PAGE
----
Western civilization and the divided brain
In his 2009 book The Master and His Emissary: The Divided Brain and the Making of the Western World, psychiatrist, doctor, writer, and former Oxford literary scholar Iain McGilchrist mounts a fascinating argument for the idea “that the division of the brain into two hemispheres is essential to human existence, making possible incompatible versions of the world, with quite different priorities and values.” The first part of the book examines the structure and function of the brain to elicit the differences between the left and right hemispheres, and to show them “as no mere machines with functions, but underwriting whole, self-consistent, versions of the world.” The second part examines the record of Western philosophy, art, and literature to reveal “the uneasy relationship of the hemispheres being played out in the history of ideas, from ancient times until the present. It ends by suggesting that we may be about to witness the final triumph of the left hemisphere — at the expense of us all.”
In more detail, here’s McGilchrist explaining his basic idea in an excellent 2010 interview for The Morning News:
My belief is that the two cerebral hemispheres subserve two wholly different ways of looking at the world — two different “takes” on it, if you like. Both are necessary, but one is more fundamentally important than the other, and sees more than the other, even though there are some things that it must not get involved with, if it is to maintain its broader, more complete — in essence more truthful — vision. This is the right hemisphere, which, as I demonstrate from the neuropsychological literature, literally sees more, and grounds the understanding of the left hemisphere — an understanding which must ultimately be re-integrated with the understanding of the right hemisphere, if it is not to lead to error. The left hemisphere is extraordinarily valuable as an intermediate, but not as a final authority. Unfortunately the limited vision, and limited capacity for self-criticism, of the left hemisphere makes it think that it knows far more than it does. It is an optimist, too easily convinced of its own rightness, and unaware of its limitations. My belief is that it has now taken over our self-understanding, for a variety of reasons, and is leading us all down the road to ruin.
… [M]ost corrosive is [the left hemisphere’s] impact on society. It generates a view of the world in which the virtual becomes more important than the real, the “re-presentation” than the presence which it represents; where the elements are atomistically separate, rather than taking their very nature from being interconnected; where utility is the only criterion; where quality is swallowed up by quantitative measurement, and the individual by the category to which he or she belongs. It prefers machines and tools to living things — literally. It fails to understand the true power of art, of what we call (for want of a better term) the realm of the spiritual, and even of the body, which is in my view far from being the machine it is thought to be. The left hemisphere is also the hemisphere of denial: It fails to see that there is a problem at all. I have likened it to a sleepwalker, whistling a happy tune, as it ambles towards the abyss.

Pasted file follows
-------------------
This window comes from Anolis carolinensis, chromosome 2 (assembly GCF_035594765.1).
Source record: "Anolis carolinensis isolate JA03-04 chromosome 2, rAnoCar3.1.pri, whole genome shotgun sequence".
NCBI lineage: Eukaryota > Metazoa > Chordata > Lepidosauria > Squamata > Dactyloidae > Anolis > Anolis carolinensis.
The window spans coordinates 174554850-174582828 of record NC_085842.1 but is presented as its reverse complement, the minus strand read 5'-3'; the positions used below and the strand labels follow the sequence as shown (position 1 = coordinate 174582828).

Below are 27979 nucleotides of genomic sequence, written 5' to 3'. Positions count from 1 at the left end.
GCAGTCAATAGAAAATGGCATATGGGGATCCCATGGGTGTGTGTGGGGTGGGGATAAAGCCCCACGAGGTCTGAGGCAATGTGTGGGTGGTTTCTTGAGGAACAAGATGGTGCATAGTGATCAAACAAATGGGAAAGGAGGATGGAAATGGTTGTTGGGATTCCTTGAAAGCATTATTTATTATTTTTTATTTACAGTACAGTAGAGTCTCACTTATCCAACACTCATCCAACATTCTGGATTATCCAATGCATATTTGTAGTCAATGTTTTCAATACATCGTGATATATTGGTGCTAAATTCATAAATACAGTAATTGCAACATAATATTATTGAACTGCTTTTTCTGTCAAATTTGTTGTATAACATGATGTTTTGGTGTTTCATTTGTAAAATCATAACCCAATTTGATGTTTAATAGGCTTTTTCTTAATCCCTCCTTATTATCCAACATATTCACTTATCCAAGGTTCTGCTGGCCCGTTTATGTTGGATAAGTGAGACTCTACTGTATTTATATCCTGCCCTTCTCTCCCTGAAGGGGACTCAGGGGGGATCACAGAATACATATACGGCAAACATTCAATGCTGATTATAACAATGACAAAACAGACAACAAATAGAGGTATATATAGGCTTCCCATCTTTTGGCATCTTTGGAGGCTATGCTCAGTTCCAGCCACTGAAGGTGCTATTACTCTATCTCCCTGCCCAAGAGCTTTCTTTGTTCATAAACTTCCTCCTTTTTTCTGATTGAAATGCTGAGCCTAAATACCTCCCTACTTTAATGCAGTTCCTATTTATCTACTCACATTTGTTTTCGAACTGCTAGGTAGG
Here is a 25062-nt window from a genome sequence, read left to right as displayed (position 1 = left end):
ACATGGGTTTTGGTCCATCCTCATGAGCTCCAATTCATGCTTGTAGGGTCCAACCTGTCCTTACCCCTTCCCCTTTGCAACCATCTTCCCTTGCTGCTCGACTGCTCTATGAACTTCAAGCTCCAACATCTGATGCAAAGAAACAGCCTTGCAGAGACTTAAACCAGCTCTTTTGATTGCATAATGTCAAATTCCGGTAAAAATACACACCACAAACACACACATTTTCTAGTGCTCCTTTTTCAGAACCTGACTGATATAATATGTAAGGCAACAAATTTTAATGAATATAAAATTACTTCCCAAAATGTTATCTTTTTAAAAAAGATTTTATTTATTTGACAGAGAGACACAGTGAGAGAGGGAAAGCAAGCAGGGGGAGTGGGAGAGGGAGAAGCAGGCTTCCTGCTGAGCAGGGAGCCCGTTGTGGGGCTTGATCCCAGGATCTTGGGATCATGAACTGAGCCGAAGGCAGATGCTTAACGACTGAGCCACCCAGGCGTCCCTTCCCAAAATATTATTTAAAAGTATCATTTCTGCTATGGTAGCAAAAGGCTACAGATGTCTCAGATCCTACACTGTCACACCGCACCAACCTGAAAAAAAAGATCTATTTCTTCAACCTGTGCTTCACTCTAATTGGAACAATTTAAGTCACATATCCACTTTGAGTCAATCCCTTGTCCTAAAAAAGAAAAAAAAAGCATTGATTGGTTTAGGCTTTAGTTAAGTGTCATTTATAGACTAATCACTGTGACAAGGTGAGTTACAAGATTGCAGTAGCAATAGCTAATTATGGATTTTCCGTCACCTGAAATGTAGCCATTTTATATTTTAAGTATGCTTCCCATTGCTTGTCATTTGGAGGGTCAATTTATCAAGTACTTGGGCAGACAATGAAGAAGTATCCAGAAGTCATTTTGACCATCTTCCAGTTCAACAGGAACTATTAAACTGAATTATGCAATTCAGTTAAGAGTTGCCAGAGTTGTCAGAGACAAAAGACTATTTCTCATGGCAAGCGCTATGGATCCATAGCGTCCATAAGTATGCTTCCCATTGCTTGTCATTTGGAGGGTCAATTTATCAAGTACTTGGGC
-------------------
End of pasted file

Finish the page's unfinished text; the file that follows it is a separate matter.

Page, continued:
… I don’t want to suggest that I am one of those who reduce human experience to what goes on in the brain. In fact I am deeply opposed to that tendency. However, what I think I can show is that the way we see ourselves and the world, and particularly the relationship between the two, depends on how much we are enthralled by one or other of the “versions” of the world which the two hemispheres give us. One yields a sense of the world as an interconnected whole, in which opposites often come together, where all is flux, never certain, constantly growing, changing, evolving, and giving rise to completely unique entities. The other yields a disembodied, abstracted, fragmented world, to which we stand in a sort of superior isolation, where things are certain, known, fixed, but generalities only—no longer alive. I believe that the highpoint of our understanding in the West was the Renaissance, which synthesized the best that both hemispheres could give us, but that since the Reformation, and still more since the Enlightenment, which was a movement that had many wonderful aspirations, but fatally restricted vision, we have become enslaved by a terribly simple, mechanistic view of the world and ourselves, the view of the left hemisphere, which is not only inaccurate and limiting, but will never lead to the Enlightenment’s own ideal of happiness.
— Erik Bryan, “Iain McGilchrist,” The Morning News, November 11, 2010
Although the standard New Age version of the left brain/right brain dichotomy — which, in its most extreme form, characterizes the right brain in absolute terms as the seat of all things holistic, spiritual, and wise, and the left brain in equally absolute terms as an evil, soulless dictator — sounds superficially similar to McGilchrist’s ideas, in fact his are categorically more profound and sophisticated. The pop view of brain lateralization has justly come under widespread fire in recent years because of its hasty, simplistic, clumsy, and erroneous philosophical generalizing from early split-brain research, but McGilchrist’s thinking represents the acme of sophisticated philosophical thinking with an assiduous fidelity to the facts. It’s also enormously resonant and compelling in mythic and emotional terms. In other words, it’s well worth knowing, considering, and integrating into one’s overall thinking and outlook.
To that end, short of actually purchasing the book, you can read its introduction at McGilchrist’s Website.
You can also watch this brief (12-minute) RSAnimation, set to a portion of a recorded talk by McGilchrist:
Or you can watch him deliver the full half-hour talk itself: